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About Eidselva

Starting in the North, at the western part of the Hornindals lake, and after a completed journey through the Eid’s valley, the river empties out into the Eid’s fjord, almost at the centre of Eid’s town. The job is done. The water has gone down - the fish has gone up. Both deep and shallow pools have been passed. But there are also peaceful parts under shadowy treetops because the stretch of the Eid’s River is surrounded by woods. A green drape lies close to the ”body” on both sides. Some places with one or two exiting openings towards a deep and quiet pool. The fisherman experiencing this must feel like he has found his home. The river is not only a stream of water running through the valley but also a positive visual element for enjoyment for both river owner and others that decide to unwind along quiet and more stream filled places on a summers night. The pools or the fishing spots are spread across a span of 10 km, with varying quality. Here lie the memories of the biggest pool salmon caught to date in Norway in the month of May 1944.

The river has also got a history that can only be discovered if we dig deep. It dates back to pre historic times. Lots of water, ice and mud has been hammering down through the valley and created the foundation for the landscape as we see it today. The river is as a result of the slow and winding slopes, which result in the variation and diversity in this cultural landscape.
The use of the river has varied.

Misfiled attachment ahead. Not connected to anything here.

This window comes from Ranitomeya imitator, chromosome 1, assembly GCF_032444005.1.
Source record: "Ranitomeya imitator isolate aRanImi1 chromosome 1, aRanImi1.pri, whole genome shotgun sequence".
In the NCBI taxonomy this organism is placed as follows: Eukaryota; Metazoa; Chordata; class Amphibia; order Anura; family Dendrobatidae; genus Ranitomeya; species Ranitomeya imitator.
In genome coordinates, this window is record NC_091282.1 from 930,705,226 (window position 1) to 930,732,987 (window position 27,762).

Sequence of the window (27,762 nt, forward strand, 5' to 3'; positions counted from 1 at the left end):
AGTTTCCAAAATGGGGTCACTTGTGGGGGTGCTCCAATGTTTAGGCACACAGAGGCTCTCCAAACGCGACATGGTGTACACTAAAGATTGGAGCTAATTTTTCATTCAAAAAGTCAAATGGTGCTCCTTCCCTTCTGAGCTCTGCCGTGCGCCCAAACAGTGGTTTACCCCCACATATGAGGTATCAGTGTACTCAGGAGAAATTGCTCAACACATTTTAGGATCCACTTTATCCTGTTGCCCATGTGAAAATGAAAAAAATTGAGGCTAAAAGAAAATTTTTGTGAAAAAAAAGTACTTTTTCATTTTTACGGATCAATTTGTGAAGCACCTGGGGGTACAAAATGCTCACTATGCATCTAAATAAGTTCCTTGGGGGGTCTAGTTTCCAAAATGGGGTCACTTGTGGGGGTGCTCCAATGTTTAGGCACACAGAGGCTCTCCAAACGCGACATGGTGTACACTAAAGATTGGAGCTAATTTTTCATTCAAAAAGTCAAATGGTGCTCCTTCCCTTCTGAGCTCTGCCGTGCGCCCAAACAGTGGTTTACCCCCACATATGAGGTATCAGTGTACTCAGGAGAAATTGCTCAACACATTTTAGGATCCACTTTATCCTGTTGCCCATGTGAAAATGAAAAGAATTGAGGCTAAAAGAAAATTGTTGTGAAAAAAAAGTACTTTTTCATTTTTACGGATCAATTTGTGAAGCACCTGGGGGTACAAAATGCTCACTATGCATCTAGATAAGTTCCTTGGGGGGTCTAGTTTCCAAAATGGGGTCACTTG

The users and the assignments reflect the activity and the scope. The Vikings were there. Many kings fought for the rights even then. There were mooring places for ships organised by the local army. The Scots sailed up the river in order to get timber from the valley to export abroad, i.e. as structure for the new towns that popped up along the coastline of Europe. Barges from near and far coastal towns used the Eid’s harbour as well as the local fleet. The river was not just a means of transportation and a harbour, but it was also the foundation of local industries and enterprises, most of them privately owned. Several mill houses were set up especially in the upper parts of the river - Power stations, and sawmills. Nor dairy was established using the Kvia waterfall as an energy source. The more recent history evolves mainly around fishing. It concerned rights, equipment and methods. Conflicts of interest was a common issue and the fronts could be hard. The river owners were more or less forced to create a river syndicate. This was installed in 1911.

The English were now more active. Some had been around a cold winter night. Some were retired service men i.e. with a background from missions in the Far East. With the English came aesthetics and culture. The expression Sports fishing was introduced and the equipment used in this sport was a rod and line with flies as bate, combined with chequered shorts, fitted jackets and caps. They were dressed for the river. Some of the river owners were hired by their guests and earned cash not only when the English rented the river but also from selling equipment. They were also used as rowers and facilitators But just as valuable to the river owners was the English’s attitude to the river and their behaviour. Some absorbed new knowledge, developed new equipment, which sometimes was tested on land. The old fishing methods were over ruled. The demand from the guests was a clean river, free from the heavy equipment of the river owners. They wished to gain control over the fishing and it was important to keep uninvited guests away. Both the officials and the river owners work together to prevent illegal fishing. Fly fishing with hand held equipment was now established in the Eids River. Many appreciated this new method of fishing. The knowledge of equipment and methods and the understanding of being at the right place at the right time with the right bate little by little found its place. The main point was to develop a certain feel for it and to understand that the central element of the sport was that it was the fish against the fisherman. Both with an equal chance. It is safe to say that this sport became global a long time ago.

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